Many of us have probably heard of news stories about people who have experienced a sudden cardiac arrest while watching movies from the horror or thriller genres, as well as some unfortunate people who experienced the same fate while at an amusement park.
Moreover, we are currently seeing an increase in such movies being made with at many horror movies being released each month, especially in October due to this being the month of Halloween (October 31).
The phrase “jump scare” refers to a technique utilized by film or game makers designed to heighten the viewer experience during a horror, thriller or mystery movie. Such moments often cause the viewer to jump as they are not expecting the event which, in turn, evokes a fight or flight response in the body.
Generally, fear is produced in the amygdala region of the brain. The amygdala is an almond-shaped part of the brain located in the medial temporal lobe, which is a part of the brain known as the limbic system, responsible for emotional processes. This part of the brain combines memories with emotions and feelings to create a response to various situations that differs from person to person.
When we encounter new experiences in life that we were previously unaware of, this part of the brain will analyse, compare and process the information, resulting in us feeling distrust, anxiety or fear. Then, as the process ends and that new experience is deemed by the amygdala as being worthy of fear, the information will be transferred to the sympathetic nervous system that is connected to the spinal cord and then stimulates adrenal glands. Subsequently the epinephrine hormone is released into our bloodstream – or adrenaline as it’s more commonly known – alongside norepinephrine, also known as noradrenaline. These chemicals cause a number of physical responses, including increased blood pressure, increased pulse resulting in faster breathing and the circulatory system functioning faster than usual, sweating, excitement, and the adrenal glands working harder than normal to produce cortisol. All of this results in the body and its various functions working consistently harder than before the “scare” event occurred.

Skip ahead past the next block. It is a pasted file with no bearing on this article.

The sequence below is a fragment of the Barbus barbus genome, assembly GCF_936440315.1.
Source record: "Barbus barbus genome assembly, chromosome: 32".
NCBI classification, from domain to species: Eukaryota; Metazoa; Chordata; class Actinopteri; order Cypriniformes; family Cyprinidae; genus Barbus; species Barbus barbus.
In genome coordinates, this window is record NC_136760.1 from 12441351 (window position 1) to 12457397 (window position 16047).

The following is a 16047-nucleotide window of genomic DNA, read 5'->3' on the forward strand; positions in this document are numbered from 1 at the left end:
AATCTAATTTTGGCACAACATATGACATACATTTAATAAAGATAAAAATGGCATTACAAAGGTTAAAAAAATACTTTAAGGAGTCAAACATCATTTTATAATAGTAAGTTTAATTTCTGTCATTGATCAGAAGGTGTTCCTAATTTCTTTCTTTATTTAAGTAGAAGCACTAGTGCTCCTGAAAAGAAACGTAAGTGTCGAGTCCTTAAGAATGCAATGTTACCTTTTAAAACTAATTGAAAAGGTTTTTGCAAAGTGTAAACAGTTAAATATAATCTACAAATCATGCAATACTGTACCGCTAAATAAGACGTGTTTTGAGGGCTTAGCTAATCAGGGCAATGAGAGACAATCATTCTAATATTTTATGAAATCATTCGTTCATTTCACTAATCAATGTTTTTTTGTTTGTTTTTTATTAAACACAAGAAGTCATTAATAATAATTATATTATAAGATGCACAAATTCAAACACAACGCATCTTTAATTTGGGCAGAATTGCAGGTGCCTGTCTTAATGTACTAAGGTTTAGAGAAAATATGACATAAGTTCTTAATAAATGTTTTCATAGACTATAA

Cardiologists are of the opinion that while movies with jump scare scenes may not pose a heart attack risk to everyone, if someone suffers from paranoia or PTSD, is elderly or has a pre-existing heart condition, it is recommended that they avoid watching such movies and that they should not partake in fear-evoking activities, including amusement park rides, as the risks far outweigh the benefits of doing so.
In addition to these groups, children under the age of 10 years are also not advised to be taken into watch horror or thriller movies as they are not yet fully capable of separating fact from fiction. Seeing these types of movie could result in them reliving the scary parts over and over into adulthood, developing an irrational fear, which could have more detrimental effects thereafter.
For those of you in good health, there is no need to refrain from watching scary movies. Nevertheless, if you experience any abnormal symptoms, such as a rapid heartbeat leading to faintness or dizziness, as well as shooting pains in the chest or arms, you should attend a heart screening appointment with a cardiologist. This will help to restore confidence that your heart is still healthy and that you are capable of leading a normal life.
The Second Class Honors, M.D.,Faculty of Medicine, Srinakharinwirot University, 2007.